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NY N015076

August 13, 2007

MAR-2 RR:NC:N2:240


Mr. Adam J. Whitney
Access Business Group international LLC
7575 Fulton Street East
Ada, MI 49355

RE: The country of origin marking of cosmetics and accessories of foreign and domestic origin repackaged in the USA

Dear Mr. Whitney:

This is in response to your letter dated July 26, 2007 requesting a ruling on the country of origin marking requirements of cosmetics and accessories of foreign and domestic origin repackaged for retail sale in the United States.

The Essentials Make-up Kit consists of five cosmetics, two brushes, and a cosmetic bag. The mineral foundation, eye color, cheek color, and lip shine are of US origin. The concealer and mascara are manufactured in Canada. The eyeliner brush and face brush are manufactured in China. You state that each foreign article is marked with the respective country of origin. After importation into the United States, you intend to fill the cosmetic bag with the cosmetics and brushes. The cosmetic bag filled with the cosmetics and brushes will be further packaged into a cardboard box. You have provided a copy of the cardboard box prototype. As noted on the prototype, the ingredients are listed for each cosmetic with the corresponding country of origin. The country of origin of the cosmetic bag and brushes is also indicated on the prototype. You inquire as to whether the cardboard box is required to be marked with the country of origin of the cosmetic bag and brushes.

The marking statute, section 304, Tariff Act of 1930, as amended (19 U.S.C. 1304), provides that, unless excepted, every article of foreign origin (or its container) imported into the U.S. shall be marked in a conspicuous place as legibly, indelibly and permanently as the nature of the article (or its container) will permit, in such a manner as to indicate to the ultimate purchaser in the U.S. the English name of the country of origin of the article.

As provided in section 134.41(b), Customs Regulations (19 CFR 134.41(b)), the country of origin marking is considered conspicuous if the ultimate purchaser in the U.S. is able to find the marking easily and read it without strain.

With regard to the permanency of a marking, section 134.41(a), Customs Regulations (19 CFR 134.41(a)), provides that as a general rule marking requirements are best met by marking worked into the article at the time of manufacture. For example, it is suggested that the country of origin on metal articles be die sunk, molded in, or etched. However, section 134.44, Customs Regulations (19 CFR 134.44), generally provides that any marking that is sufficiently permanent so that it will remain on the article until it reaches the ultimate purchaser unless deliberately removed is acceptable.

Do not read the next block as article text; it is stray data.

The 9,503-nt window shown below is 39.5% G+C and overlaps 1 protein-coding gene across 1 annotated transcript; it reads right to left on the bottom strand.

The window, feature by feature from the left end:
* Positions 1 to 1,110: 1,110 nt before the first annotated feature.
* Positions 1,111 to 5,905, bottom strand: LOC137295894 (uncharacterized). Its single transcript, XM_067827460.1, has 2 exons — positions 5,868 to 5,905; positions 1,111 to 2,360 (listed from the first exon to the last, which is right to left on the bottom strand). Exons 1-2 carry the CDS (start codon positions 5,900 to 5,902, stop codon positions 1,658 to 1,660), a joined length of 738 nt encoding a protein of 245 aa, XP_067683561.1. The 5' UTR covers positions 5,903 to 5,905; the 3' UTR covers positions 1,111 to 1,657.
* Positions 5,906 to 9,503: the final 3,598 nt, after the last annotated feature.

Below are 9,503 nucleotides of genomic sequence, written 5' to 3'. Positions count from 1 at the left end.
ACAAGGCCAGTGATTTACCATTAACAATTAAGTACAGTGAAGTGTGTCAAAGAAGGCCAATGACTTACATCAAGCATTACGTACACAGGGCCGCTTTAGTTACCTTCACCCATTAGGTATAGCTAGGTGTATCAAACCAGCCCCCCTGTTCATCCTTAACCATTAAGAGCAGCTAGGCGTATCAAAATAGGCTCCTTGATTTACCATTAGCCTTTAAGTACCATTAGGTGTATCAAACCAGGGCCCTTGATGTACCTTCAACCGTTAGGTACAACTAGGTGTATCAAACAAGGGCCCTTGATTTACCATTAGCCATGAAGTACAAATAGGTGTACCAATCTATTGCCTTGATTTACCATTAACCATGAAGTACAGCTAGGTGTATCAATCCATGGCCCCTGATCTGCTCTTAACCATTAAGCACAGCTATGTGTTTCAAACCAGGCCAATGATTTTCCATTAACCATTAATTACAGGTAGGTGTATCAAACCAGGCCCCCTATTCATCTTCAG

Part 134.26, provides for certification requirements for imported articles that are repacked or manipulated after importation. Section 134.26(a) states that if an article subject to these requirements is intended to be repacked in retail containers (e.g., blister packs) after its release from Customs custody, or if the port director having custody of the article, has reason to believe such article will be repacked after its release, the importer shall certify to the port director that: (1) If the importer does the repacking, he shall not obscure or conceal the country of origin marking appearing on the article, or else the new container shall be marked to indicate the country of origin of the article in accordance with the requirements of this part. The cardboard box is required to indicate the country of origin of the foreign made components of the make-up kit, which includes the cosmetic bag and brushes.

The issue of marking articles "Made in the U.S.A." or similar words denoting U.S. origin, is under the authority of the Federal Trade Commission (FTC). We suggest that you contact the FTC Division of Enforcement, 6th and Pennsylvania Avenue, N.W., Washington, D.C. 20508 on the propriety of proposed markings indicating that an article is “Made in the U.S.A.”.

This ruling is being issued under the provisions of Part 177 of the Customs Regulations (19 CFR Part 177).

A copy of the ruling or the control number indicated above should be provided with the entry documents filed at the time this merchandise is imported. If you have any questions regarding the ruling, contact National Import Specialist Stephanie Joseph at 646-733-3268.


Robert B. Swierupski

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